A shibboleth about online retailing says to target a narrow market. I’ve been in business for four years now. What do sales imply about who my customers are?
DayClocks were my first real bestseller. I sold more than 200 of them before underpricing competitors killed them off. Retirees (old people) and vacation-home owners (rich people) were the primary customers for those. I still sell a few.
I got my first media break in November 2006, when American Way magazine mentioned the USB Fan. I ultimately sold 350 of them (plus a couple of hundred other USB gadgets) before that one petered out. Travelers and gadget geeks (the young and the rich) were the main customers.
I sold 270 Recycled Motherboard Christmas Trees after my other big media score with last year’s New York Times gift guide. I’m sure that I’ll unload the remaining 42 this year, and probably a few dozen more. It’s a cute, clever, inexpensive gift that appeals to anyone – but especially to those who like computers and electronics. It does have that recycled thing going on, so let’s mention the “green” crowd, too.
Business card holders in general were my wife’s idea. I haven’t found a good, steady line, but the Mini-Briefcase Business Card Holder was a breakout hit. I’ve moved 257 to date. People buy them for graduates and coworkers.
The Neverlate Alarm Clock could have become a major product had its lousy markup not made it impractical to sell. I only mention it because it served the same graduation demographic as the mini-briefcase.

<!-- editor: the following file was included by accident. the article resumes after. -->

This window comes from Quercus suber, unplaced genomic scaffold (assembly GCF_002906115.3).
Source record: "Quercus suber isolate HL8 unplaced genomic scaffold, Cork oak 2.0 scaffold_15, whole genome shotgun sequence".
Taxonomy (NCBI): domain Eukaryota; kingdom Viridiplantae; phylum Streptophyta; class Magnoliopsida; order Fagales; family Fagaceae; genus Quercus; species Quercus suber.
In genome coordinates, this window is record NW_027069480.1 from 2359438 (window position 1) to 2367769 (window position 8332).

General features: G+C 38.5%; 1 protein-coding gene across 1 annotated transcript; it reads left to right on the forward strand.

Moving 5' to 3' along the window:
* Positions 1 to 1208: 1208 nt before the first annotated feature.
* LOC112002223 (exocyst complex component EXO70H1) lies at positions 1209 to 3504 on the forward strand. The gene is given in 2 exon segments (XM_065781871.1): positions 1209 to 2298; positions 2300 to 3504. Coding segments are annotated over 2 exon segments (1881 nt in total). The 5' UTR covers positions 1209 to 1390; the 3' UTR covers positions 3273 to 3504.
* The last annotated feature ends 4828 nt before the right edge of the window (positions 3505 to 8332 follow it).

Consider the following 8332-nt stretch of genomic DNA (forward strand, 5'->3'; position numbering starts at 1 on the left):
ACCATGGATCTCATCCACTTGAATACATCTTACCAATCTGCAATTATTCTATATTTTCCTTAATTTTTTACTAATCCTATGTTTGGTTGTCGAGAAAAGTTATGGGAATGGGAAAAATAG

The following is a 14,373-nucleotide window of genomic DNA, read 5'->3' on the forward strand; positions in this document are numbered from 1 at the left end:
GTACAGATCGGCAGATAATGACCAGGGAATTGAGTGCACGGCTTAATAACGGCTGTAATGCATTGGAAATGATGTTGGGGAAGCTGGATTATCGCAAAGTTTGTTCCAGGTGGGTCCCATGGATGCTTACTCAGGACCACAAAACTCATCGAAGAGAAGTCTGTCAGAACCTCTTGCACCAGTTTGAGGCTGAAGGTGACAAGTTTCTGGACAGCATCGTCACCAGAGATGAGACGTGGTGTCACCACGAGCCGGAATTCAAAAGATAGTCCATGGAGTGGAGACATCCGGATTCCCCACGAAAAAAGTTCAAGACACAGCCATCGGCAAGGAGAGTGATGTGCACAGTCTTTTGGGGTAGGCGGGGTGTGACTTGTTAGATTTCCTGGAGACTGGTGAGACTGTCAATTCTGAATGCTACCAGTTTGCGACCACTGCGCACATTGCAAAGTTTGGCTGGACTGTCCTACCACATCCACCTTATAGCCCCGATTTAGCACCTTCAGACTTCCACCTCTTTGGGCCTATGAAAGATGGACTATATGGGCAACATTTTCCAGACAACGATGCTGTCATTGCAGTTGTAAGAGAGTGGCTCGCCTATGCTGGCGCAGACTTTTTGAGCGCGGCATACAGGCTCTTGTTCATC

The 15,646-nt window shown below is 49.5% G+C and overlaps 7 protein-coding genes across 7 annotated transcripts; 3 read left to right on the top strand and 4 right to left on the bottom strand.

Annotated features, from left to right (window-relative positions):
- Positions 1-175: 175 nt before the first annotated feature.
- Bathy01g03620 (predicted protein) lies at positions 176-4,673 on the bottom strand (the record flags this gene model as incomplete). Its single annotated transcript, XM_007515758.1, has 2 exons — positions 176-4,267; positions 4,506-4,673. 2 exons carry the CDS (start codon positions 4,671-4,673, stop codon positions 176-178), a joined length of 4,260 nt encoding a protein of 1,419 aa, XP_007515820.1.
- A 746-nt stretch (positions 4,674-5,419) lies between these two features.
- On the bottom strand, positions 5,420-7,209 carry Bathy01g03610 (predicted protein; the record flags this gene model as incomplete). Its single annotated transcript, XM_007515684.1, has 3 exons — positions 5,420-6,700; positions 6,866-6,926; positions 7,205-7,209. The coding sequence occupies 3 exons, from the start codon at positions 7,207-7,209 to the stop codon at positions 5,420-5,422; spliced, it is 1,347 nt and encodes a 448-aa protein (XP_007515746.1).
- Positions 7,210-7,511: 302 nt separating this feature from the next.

Lighted caps, of course, blow everything else away. These things appeal to everyone. I wish I could find something else with such universal interest. Outdoorsmen – campers, hunters, fishermen, hikers, bicyclists – are all noteworthy customers for these.
Successful product lines are at least as valuable as hit products. Even if no individual item is a breakout hit, the overall collection can rack up serious sales. Golf balls are easily the best of that lot; their audience is golfers (duh), but I’ve also made a few big sales to corporate/institutional customers. Switchables rise and fall in popularity – right now they’re down, and I'm worried that they are becoming too mainstream -- but they have done well historically. Their base is mostly female, and I suspect older (although I don’t have any objective reason to say that). Pursehooks were a flash in the pan; I think those appealed to younger, trendy (rich) women. Bird kites deserve honorable mention. Although I’ve carried them since Curio City opened, they just developed into a strong line this spring. Those sell mostly to people who need scarecrows, and the Dove of Peace sells to churches, of all things. Maybe I should add Christians to my list.